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  Tip of the Month: Implementing spreadsheets

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Author Topic:   Tip of the Month: Implementing spreadsheets
Daniel Corbier
posted 07-06-2000 02:14 PM     Click Here to See the Profile for Daniel Corbier     Edit/Delete Message Reply w/Quote
UCalc Fast Math Parser can serve as the underlying calculating engine for a spreadsheet program. However, the way to do it is not necessarily so obvious.

An inefficient way to do it would be to declare a variable for each cell, and parsing/evaluating cells and dependant cells each time. Some have discovered that there’s a significant speed penalty when you define large numbers of variables (this affects the speed of ucParse, and other functions that depend on ucParse, such as ucEval. But the speed of ucEvaluate is not affected).

Anyway, building on last month’s concept of UCalc “arrays”, spreadsheet cells can be mapped out onto an array. Also, instead of repeatedly parsing/evaluating cells with ucEval, cells need not be parsed more than once when they are changed. A cell is parsed with ucParse, and then that cell, along with all dependent cells are quickly updated with ucEvaluate, which is significantly faster.

The README.TXT file that comes with the sample spreadsheet program contains more explanations. The zip file includes a simple ready-to-run spreadsheet program in Visual Basic, C++ Builder, and Delphi. The code is just a quick primer. A number of additional things can be done to make the spreadsheet more sophisticated.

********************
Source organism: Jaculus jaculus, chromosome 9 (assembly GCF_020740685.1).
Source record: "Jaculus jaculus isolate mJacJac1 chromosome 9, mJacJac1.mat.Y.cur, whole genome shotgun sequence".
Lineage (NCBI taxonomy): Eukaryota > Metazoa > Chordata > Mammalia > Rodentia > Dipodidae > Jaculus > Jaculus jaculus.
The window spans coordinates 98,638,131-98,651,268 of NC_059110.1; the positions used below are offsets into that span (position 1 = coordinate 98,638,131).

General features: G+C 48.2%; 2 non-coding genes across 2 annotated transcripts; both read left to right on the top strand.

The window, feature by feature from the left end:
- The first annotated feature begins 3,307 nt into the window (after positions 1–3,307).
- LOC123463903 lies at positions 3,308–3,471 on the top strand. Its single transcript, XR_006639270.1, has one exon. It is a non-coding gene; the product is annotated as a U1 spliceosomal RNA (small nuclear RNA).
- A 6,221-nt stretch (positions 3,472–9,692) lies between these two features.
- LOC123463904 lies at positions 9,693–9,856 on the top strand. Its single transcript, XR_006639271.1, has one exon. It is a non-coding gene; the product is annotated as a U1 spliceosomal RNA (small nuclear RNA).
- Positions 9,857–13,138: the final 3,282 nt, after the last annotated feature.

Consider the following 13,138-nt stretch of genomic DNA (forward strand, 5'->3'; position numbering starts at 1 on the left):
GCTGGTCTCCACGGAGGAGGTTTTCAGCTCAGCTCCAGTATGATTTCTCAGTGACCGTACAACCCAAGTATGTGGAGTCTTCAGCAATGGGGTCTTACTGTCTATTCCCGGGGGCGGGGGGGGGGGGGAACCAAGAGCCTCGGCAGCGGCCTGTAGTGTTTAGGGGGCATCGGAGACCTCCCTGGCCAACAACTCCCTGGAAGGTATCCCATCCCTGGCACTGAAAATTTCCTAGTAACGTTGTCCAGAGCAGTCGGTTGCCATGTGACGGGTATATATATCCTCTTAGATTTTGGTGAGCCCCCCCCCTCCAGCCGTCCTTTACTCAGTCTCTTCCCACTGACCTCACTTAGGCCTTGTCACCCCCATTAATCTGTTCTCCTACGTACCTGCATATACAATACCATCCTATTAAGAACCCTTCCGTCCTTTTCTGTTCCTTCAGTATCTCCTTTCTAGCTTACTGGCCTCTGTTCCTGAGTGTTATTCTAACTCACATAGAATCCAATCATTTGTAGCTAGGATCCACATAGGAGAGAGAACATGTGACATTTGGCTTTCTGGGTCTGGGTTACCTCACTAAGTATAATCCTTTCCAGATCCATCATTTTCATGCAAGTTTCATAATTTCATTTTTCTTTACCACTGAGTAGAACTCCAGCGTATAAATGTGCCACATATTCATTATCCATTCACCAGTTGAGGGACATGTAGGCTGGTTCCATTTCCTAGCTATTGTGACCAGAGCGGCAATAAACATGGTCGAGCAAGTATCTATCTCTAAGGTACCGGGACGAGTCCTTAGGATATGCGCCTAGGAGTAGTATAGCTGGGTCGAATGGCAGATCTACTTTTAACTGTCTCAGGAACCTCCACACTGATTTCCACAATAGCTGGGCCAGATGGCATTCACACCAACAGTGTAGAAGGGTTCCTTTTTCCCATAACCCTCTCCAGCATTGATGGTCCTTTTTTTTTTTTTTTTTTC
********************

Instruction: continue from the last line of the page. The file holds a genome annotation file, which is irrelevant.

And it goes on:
Download the sample spreadsheet code from http://www.ucalc.com/ucspread.zip (50K)

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posted 07-31-2000 03:31 PM     Click Here to See the Profile for ali     Edit/Delete Message Reply w/Quote
How would you avoid a loop condition ?

consider the scenario:
In the spreadsheet, if you have a var 'x' in cell 1 which has a dependant var 'y' in cell 2, but, var y has a math expression as it's val, but, the math expr uses var 'x' from cell 1. This is a direct 1->1 dependancy, updating the value of 'x' will update 'y' which in-turn will update the value of 'x'.
To complicate things, how about if there is a third variable 'z' whcih will create a dependancy list as follows:


Any suggestions other than checking thoroughly among the dependant variable list to avoid creating such a loop ?

I would like to hear from anyone, if they have any better solutions to the potential loop problem.


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Daniel Corbier
posted 08-13-2000 10:16 PM     Click Here to See the Profile for Daniel Corbier     Edit/Delete Message Reply w/Quote
There may be situations where you would actually want to be able make such circular references. Microsoft Excel has a setting that you can change which determines how many iterations it goes through before stopping (their default is 100). Using this concept you can set a global variable counter that exits after a predetermined number of iterations.

If you are using the VB sample, then in Module1 (ucSpread.Bas), beneath the line that says: Public CellEq$(), ... , place

Public CircularCount

Now within the Sub SetCellValue routine, place this line as one of the first statements of the Sub routine:

CircularCount = 0

Now at the beginning of the UpdateDepCells routine, place the following lines of code:


CircularCount = CircularCount + 1
If CircularCount = 100 Then Exit Sub

This way, it won't get locked up in a circular loop. I hope this helps.

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